EL PASO, Texas (KTSM) – Back in May, Triple-A baseball made an innovative move, electing to use an automated strike zone instead of having the umpires call balls and strikes.
Ever since, it’s been an adjustment period for the players, batters and pitchers alike.
The “robot” umpires are used to determine balls and strikes. The Pacific Coast League – of which the El Paso Chihuahuas are a member – utilizes a sensor to decide if a ball was inside or outside the zone. The home plate umpire is then notified of the call by way of an earpiece.
The Chihuahuas have taken to posting the location of each pitch in a grid on the scoreboard at Southwest University Park.
The league has had to make a few adjustments to the strike zone since implementing it in May. Taller batters have had to make the biggest adjustment to it, according to Chihuahuas manager Jared Sandberg.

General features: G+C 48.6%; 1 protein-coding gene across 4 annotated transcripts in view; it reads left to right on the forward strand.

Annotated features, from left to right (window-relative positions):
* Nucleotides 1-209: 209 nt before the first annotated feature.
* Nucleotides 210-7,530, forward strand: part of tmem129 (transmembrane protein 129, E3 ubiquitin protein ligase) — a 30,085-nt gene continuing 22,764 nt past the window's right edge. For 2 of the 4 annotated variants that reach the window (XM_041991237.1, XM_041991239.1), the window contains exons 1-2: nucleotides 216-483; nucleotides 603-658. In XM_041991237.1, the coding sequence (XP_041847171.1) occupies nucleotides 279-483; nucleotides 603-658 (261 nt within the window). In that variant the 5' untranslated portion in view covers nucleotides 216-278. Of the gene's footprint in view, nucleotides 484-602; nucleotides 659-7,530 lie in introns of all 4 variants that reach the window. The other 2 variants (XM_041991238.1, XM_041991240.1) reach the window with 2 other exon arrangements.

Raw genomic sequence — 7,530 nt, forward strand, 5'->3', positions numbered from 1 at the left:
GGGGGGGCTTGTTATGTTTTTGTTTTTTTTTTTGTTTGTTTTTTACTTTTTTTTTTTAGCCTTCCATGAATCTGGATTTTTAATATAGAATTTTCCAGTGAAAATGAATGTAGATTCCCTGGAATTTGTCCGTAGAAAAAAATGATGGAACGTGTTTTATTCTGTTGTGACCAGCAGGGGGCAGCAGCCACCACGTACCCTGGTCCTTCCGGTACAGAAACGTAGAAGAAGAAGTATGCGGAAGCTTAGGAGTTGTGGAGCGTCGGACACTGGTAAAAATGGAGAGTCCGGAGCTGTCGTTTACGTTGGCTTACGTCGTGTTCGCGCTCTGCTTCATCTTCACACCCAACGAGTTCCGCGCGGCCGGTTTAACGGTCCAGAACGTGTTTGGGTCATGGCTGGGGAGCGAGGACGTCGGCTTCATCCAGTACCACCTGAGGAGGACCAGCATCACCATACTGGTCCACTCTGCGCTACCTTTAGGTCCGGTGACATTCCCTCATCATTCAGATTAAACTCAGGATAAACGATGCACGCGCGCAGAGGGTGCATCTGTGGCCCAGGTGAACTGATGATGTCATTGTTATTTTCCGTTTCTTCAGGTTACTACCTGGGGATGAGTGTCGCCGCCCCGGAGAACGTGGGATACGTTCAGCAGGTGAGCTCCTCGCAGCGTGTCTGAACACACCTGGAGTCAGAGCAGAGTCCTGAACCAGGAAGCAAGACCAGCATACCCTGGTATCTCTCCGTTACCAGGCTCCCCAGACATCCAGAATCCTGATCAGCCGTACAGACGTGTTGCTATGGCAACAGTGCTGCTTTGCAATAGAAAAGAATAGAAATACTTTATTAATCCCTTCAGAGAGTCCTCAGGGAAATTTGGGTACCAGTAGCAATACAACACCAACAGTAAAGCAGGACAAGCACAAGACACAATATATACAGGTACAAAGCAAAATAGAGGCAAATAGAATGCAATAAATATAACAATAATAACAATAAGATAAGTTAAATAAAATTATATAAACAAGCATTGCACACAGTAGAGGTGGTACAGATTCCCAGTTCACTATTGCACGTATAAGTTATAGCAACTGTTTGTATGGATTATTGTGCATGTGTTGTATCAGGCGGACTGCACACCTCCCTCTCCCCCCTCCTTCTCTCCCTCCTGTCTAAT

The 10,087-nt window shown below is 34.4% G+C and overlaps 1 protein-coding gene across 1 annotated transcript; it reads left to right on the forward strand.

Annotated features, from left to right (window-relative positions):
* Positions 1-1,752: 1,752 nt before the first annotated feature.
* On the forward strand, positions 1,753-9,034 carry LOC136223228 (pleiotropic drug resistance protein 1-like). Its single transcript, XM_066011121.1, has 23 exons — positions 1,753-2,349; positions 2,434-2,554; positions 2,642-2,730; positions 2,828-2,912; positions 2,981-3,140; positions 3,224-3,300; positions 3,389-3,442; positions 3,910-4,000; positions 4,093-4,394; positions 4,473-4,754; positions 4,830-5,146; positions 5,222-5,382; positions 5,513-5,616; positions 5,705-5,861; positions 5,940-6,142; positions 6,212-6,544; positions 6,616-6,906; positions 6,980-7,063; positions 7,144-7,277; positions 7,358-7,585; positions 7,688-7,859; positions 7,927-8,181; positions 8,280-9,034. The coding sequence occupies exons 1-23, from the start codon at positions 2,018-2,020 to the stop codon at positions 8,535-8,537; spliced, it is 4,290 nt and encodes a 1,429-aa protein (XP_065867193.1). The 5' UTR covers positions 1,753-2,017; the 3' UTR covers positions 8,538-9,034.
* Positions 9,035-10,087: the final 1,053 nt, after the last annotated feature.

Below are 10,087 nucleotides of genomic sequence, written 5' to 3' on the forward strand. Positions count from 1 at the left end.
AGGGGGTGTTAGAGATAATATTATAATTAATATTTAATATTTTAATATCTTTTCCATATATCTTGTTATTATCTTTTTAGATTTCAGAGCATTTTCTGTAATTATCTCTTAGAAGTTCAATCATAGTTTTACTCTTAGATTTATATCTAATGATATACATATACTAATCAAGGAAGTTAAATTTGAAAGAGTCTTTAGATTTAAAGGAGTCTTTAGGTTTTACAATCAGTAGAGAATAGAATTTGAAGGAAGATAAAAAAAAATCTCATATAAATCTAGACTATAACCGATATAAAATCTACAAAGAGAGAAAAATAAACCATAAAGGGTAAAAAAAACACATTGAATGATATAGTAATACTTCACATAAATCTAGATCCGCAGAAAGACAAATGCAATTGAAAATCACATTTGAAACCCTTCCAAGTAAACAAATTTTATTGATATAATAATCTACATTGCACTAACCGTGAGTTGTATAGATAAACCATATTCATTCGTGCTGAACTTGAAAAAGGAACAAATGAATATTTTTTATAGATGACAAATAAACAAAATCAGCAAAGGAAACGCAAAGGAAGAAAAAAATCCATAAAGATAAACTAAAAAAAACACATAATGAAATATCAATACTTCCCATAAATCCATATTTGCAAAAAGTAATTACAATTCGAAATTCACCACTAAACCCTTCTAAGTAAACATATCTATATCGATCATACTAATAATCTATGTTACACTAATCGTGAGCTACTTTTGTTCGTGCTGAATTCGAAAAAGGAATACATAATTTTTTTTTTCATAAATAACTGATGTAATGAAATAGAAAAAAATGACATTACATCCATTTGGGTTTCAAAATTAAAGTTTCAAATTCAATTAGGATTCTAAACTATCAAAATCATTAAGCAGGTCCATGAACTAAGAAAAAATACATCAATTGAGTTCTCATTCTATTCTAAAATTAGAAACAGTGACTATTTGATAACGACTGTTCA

“They’ve had to lower the high strike, they’ve made some adjustments throughout the season,” said Sandberg. “I know there’s been some times where there’s been some frustrating calls, a ball clipped the zone or clipped the corner, or is off the plate and clips the line. So there has been some frustration, but it has brought some consistency to the game.”
One thing that hasn’t changed – fans and players will still chirp at the home plate umpire if they feel like a ball is out of the zone, even though it’s no longer up to the umpire crew. However, it has cut down on complaints.
“It’s just less barking and chirping from the players, you can’t yell at a robot umpire,” said Sandberg.